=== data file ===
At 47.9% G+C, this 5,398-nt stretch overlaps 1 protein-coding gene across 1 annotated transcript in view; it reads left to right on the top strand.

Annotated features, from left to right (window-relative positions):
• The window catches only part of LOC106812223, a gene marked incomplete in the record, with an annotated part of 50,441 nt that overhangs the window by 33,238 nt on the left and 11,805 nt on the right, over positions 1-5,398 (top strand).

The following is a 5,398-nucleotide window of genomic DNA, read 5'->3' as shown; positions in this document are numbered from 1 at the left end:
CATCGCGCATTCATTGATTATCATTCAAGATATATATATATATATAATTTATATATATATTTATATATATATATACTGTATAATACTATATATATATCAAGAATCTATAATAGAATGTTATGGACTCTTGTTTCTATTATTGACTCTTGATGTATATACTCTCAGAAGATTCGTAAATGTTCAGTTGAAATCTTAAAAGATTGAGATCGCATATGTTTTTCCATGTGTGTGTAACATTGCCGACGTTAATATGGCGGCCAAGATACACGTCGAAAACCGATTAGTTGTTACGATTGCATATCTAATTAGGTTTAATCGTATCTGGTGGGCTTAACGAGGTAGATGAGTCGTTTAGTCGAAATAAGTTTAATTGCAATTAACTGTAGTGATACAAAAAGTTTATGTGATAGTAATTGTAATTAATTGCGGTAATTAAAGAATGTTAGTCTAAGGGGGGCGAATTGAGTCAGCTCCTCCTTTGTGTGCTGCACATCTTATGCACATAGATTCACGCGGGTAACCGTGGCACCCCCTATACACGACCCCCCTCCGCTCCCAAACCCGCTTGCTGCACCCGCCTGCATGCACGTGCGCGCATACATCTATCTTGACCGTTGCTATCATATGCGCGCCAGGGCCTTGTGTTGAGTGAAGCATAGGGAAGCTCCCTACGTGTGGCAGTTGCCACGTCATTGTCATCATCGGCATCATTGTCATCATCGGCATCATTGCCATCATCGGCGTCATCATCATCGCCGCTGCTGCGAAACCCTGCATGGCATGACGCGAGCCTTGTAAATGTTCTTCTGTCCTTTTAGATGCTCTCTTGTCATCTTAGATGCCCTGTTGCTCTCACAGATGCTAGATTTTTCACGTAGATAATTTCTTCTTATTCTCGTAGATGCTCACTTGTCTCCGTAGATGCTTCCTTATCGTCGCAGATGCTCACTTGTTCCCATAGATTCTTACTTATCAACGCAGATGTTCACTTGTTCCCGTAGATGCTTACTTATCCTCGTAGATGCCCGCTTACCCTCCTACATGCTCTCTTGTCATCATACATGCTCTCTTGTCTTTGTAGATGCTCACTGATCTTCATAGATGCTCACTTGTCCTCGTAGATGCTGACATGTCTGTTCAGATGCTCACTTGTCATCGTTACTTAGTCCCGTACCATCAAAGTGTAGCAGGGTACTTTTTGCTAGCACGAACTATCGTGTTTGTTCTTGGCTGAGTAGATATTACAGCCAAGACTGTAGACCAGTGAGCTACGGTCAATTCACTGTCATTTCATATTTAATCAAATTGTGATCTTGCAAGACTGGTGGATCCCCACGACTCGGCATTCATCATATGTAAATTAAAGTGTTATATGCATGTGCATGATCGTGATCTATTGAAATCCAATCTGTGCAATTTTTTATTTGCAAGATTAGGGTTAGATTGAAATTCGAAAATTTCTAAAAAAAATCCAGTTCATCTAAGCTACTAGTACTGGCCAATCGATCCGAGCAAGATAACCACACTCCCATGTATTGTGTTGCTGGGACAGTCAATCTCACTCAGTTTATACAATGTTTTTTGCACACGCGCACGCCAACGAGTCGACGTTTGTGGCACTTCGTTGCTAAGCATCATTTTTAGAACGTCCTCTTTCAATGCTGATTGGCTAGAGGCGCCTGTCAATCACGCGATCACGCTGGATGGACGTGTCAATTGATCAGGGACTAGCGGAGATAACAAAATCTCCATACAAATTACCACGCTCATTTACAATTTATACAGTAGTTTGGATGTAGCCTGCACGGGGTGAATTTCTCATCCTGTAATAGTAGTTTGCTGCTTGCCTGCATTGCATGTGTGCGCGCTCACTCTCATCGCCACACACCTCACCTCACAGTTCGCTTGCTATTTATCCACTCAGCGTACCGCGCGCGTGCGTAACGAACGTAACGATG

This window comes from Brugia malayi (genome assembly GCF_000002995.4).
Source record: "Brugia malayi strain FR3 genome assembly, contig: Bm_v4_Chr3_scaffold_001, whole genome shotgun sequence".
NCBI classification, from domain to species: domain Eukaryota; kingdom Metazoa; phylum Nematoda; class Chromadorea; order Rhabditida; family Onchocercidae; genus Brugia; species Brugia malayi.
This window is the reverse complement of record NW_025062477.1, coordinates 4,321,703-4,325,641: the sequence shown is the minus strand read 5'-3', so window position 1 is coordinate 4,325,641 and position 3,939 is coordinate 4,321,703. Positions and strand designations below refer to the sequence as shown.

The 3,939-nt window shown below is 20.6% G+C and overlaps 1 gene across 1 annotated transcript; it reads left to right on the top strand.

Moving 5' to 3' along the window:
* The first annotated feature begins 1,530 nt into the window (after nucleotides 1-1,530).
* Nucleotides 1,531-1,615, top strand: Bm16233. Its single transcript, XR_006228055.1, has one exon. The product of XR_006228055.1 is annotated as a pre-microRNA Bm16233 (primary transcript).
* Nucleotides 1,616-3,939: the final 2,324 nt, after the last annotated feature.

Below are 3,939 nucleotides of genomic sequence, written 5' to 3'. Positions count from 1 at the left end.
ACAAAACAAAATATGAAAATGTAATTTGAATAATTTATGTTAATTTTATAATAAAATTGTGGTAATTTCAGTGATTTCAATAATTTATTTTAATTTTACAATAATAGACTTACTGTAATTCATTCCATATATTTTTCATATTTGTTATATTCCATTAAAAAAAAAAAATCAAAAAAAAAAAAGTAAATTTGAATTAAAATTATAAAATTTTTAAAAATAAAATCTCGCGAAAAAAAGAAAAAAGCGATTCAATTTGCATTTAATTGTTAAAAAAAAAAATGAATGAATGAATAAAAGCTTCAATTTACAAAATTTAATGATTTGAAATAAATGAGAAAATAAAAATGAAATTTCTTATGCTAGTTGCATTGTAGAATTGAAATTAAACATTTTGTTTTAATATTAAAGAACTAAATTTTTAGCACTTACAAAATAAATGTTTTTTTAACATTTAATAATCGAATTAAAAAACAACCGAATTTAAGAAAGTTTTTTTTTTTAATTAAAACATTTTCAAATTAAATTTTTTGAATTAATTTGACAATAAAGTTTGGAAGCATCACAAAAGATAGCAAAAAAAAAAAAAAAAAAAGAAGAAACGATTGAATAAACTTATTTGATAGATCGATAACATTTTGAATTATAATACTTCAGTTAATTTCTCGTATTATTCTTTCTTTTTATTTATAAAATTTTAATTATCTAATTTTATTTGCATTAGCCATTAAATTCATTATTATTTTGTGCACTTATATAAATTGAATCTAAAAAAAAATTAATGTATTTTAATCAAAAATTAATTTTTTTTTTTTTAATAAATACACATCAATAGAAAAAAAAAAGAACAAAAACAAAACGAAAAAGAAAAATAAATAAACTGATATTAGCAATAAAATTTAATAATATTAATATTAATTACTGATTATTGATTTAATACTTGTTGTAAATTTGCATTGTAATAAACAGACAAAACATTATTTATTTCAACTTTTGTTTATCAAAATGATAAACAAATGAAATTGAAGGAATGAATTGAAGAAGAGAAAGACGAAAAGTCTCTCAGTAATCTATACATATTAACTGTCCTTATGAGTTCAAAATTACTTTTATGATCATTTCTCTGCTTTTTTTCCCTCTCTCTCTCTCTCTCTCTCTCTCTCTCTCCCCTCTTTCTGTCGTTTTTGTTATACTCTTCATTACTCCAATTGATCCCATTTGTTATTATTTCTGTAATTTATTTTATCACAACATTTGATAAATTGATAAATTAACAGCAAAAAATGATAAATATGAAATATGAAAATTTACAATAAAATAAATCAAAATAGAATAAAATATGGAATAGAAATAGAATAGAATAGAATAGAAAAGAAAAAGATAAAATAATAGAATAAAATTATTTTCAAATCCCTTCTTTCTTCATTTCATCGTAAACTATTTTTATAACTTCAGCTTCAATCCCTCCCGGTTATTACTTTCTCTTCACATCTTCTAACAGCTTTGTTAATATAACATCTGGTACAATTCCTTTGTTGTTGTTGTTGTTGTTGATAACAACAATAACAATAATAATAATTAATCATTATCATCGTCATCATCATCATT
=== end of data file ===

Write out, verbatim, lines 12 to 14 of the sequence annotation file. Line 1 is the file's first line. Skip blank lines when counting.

* The first annotated feature begins 1,530 nt into the window (after nucleotides 1-1,530).
* Nucleotides 1,531-1,615, top strand: Bm16233. Its single transcript, XR_006228055.1, has one exon. The product of XR_006228055.1 is annotated as a pre-microRNA Bm16233 (primary transcript).
* Nucleotides 1,616-3,939: the final 2,324 nt, after the last annotated feature.